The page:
Steel-string acoustic guitar

related topics
{album, band, music}
{@card@, make, design}
{system, computer, user}
{specie, animal, plant}
{rate, high, increase}
{style, bgcolor, rowspan}

A steel-string acoustic guitar is a modern form of guitar descended from the classical guitar, but strung with steel strings for a brighter, louder sound. It is often referred to simply as an acoustic guitar, although strictly speaking the nylon-strung classical guitar is acoustic as well.

The most common type can be called a flat-top guitar to distinguish it from the more specialized archtop guitar and other variations.

The standard tuning for an acoustic guitar is E-A-D-G-B-E (low to high), although many players, particularly fingerpickers, use alternate tunings (scordatura), such as "open G" (D-G-D-G-B-D), "open D" (D-A-D-F-A-D), or "drop D" (D-A-D-G-B-E).

Contents

Construction

There are many different variations on the construction of, and materials used in, steel-string guitars. The various combinations of the different woods and their quality, along with design and construction elements (for example, how the top is braced), are among the factors affecting the timbre or "tone" of the guitar. Many players and luthiers feel a well-made guitar's tone improves over time.

Styles

Acoustic guitars are commonly constructed in several different body shapes. In general, the guitar's soundbox can be thought of as being composed of two connected chambers: the "upper bout" and "lower bout", which meet at the "waist", or the narrowest part of the body face near the soundhole. The proportion and overall size of these two parts helps determine the overall tonal balance and "native sound" of a particular body style – the larger the body, the louder the volume.

  • A "00", "Double-Oh" or "Grand Concert" body style is the major body style most directly derived from the classical guitar. It has the thinnest soundbox and the smallest overall size of the major styles, making it very comfortable to play but also one of the quietest. Its smaller size makes it suitable for younger or smaller-framed players. These guitars are commonly called "parlor steels" as they are well-suited to smaller rooms. Martin's 00-xxx series and Taylor's GC series are common examples.
  • A "Grand Auditorium" (GA) guitar, sometimes called a "000" or "Triple-Oh", is very similar in design to the Grand Concert, but slightly wider and deeper. Many GA-style guitars also have a convex back panel to increase the volume of space in the soundbox without making the soundbox deeper at the edges, which would affect comfort and playability. The result is a very balanced tone, comparable to the 00 but with greater volume and dynamic range and slightly more low-end response, without sacrificing the ergonomics of the classical style, making these body styles very popular. Eric Clapton's signature Martin guitar, for example, is of this style. Taylor's GA and x14 series and Martin's 000-xxx series are well-known examples of the Grand Auditorium style.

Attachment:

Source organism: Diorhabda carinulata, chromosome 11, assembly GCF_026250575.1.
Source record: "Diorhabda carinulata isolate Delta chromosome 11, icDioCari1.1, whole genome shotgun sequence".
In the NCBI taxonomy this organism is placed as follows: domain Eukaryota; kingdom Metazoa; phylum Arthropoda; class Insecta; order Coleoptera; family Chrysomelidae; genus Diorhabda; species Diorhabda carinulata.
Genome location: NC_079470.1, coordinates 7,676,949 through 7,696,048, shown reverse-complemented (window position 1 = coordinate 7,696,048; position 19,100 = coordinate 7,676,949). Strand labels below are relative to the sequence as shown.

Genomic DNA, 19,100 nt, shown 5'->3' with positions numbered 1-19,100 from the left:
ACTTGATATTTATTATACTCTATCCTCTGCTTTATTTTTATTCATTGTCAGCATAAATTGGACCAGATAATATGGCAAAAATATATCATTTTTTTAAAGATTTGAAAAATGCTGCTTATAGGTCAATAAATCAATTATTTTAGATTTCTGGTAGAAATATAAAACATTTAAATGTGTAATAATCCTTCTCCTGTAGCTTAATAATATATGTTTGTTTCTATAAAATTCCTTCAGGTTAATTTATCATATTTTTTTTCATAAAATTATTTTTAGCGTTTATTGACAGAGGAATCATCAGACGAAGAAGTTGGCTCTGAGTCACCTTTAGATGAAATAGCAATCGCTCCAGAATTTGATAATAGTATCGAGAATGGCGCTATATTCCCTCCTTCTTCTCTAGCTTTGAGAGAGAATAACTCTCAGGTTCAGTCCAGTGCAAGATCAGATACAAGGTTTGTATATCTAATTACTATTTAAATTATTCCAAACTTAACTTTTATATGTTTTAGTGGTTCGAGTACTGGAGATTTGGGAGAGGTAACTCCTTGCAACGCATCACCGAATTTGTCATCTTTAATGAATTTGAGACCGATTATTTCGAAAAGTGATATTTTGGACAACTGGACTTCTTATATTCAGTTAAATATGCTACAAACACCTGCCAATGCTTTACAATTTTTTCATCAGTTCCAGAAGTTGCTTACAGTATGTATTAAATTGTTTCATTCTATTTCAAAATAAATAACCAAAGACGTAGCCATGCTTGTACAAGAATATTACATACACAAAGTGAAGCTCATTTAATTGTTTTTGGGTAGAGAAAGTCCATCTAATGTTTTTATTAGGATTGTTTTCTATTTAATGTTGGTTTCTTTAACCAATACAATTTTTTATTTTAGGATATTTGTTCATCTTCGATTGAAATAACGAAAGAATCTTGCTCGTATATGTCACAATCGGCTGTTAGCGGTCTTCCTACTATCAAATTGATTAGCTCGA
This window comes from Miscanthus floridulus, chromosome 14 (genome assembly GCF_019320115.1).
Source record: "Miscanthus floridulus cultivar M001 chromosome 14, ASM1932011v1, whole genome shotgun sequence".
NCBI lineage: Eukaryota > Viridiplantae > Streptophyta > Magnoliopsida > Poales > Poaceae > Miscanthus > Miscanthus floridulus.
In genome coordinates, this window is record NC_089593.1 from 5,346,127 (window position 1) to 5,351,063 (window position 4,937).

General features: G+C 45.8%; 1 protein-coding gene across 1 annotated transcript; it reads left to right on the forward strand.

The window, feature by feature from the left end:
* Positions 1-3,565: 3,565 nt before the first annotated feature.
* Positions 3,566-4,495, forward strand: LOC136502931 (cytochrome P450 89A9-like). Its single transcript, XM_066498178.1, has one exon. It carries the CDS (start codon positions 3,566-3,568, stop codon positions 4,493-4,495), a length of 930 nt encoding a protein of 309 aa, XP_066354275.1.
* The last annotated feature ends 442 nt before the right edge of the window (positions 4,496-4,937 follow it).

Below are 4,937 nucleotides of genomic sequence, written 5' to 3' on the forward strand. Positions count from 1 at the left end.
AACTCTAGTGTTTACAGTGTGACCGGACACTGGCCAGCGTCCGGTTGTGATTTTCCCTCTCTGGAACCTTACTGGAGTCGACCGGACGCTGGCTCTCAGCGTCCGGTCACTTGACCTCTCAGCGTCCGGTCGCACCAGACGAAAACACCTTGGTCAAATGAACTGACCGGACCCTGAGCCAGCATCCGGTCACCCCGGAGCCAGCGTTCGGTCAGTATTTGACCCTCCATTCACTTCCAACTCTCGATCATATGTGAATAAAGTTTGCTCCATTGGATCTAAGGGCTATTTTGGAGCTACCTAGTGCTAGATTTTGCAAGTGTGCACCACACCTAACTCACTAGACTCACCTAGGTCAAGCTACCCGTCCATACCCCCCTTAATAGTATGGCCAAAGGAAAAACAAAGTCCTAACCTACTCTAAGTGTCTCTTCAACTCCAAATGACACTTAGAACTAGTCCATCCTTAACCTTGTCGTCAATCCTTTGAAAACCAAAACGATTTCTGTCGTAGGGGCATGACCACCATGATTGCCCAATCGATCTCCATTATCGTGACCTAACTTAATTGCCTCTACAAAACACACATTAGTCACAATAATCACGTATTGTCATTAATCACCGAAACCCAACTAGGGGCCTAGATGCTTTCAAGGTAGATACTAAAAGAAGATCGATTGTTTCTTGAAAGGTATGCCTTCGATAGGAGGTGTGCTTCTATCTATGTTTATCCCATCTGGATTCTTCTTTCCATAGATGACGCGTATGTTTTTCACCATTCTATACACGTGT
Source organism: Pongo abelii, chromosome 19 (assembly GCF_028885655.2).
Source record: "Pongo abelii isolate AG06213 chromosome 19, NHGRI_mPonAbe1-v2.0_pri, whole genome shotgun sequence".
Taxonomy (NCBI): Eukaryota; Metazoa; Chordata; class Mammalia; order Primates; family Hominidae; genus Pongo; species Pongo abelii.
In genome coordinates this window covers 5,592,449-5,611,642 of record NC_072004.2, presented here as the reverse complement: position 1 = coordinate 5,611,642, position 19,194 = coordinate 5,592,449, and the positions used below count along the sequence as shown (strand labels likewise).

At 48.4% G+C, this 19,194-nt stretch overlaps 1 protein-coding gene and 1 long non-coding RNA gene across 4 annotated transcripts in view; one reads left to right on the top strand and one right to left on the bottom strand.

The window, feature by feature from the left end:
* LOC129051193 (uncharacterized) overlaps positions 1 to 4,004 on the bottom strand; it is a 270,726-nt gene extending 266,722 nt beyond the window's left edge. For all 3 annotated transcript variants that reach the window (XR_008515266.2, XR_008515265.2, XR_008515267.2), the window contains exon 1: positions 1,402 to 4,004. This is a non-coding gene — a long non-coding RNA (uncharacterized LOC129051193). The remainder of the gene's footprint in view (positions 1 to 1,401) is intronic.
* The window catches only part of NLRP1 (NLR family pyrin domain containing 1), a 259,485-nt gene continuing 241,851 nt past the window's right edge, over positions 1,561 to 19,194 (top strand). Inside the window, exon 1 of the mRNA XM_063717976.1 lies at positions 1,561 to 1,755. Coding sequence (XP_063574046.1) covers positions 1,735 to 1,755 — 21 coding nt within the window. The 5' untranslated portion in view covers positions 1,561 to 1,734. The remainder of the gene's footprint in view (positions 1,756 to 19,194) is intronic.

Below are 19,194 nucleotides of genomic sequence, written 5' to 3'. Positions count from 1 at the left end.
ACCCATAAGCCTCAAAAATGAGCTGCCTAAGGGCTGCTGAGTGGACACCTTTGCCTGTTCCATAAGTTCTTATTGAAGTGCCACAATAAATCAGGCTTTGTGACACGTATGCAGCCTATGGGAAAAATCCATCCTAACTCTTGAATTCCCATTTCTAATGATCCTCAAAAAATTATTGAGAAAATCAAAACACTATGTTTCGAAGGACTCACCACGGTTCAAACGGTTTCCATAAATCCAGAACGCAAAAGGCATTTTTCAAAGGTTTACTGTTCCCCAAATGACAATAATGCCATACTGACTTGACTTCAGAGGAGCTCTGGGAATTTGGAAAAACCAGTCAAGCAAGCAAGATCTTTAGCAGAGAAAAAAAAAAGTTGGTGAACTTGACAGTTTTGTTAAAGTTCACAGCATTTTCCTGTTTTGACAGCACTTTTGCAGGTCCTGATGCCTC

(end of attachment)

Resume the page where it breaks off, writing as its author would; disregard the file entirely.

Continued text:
• A "Dreadnought", arguably the most common body style, incorporates a deeper soundbox, but a smaller and less-pronounced upper bout (the area of the soundbox between the waist and neck) than most styles, giving a somewhat wedge-shaped appearance – hence its name, relating to a class of warship. The dreadnought style was designed by Martin Guitars[1] to produce a deeper sound than "classic"-style guitars, with very present bass fundamentals. This body style's combination of a small profile with a deep sound has made it immensely popular, and it has since been copied by virtually every major steel-string luthier. Martin's "D" series such as the D-28 are classic examples of the dreadnought.
  • A "Jumbo" body style is bigger again than a Grand Auditorium but similarly proportioned, and is generally designed to provide a deeper tone, similar to a dreadnought (the body style was designed by Gibson to compete with the dreadnought[1]) but with maximum resonant space for greater volume and sustain. This comes at the expense of being oversized, with a very deep sounding box, and thus somewhat more difficult to play. The foremost example of this style is the Gibson J-200, but like the dreadnought, most guitar manufacturers have at least one jumbo model.

Full article ▸

related documents
Musical saw
Clavichord
Drum kit
Tin whistle
Cornet
Renaissance music
Charango
Phonograph cylinder
Two Tribes
Slippery When Wet
Ukulele
Musical instrument classification
I Drove All Night
Minor Threat
Johann Pachelbel
Arrangement
Dexys Midnight Runners
To Venus and Back
Wire (band)
Jamiroquai
The Psychedelic Furs
Grindcore
Ultramagnetic MCs
Nobuo Uematsu
Dave Brubeck
Breakbeat
Joey Ramone
Paul Wertico
Coda (album)
Fatboy Slim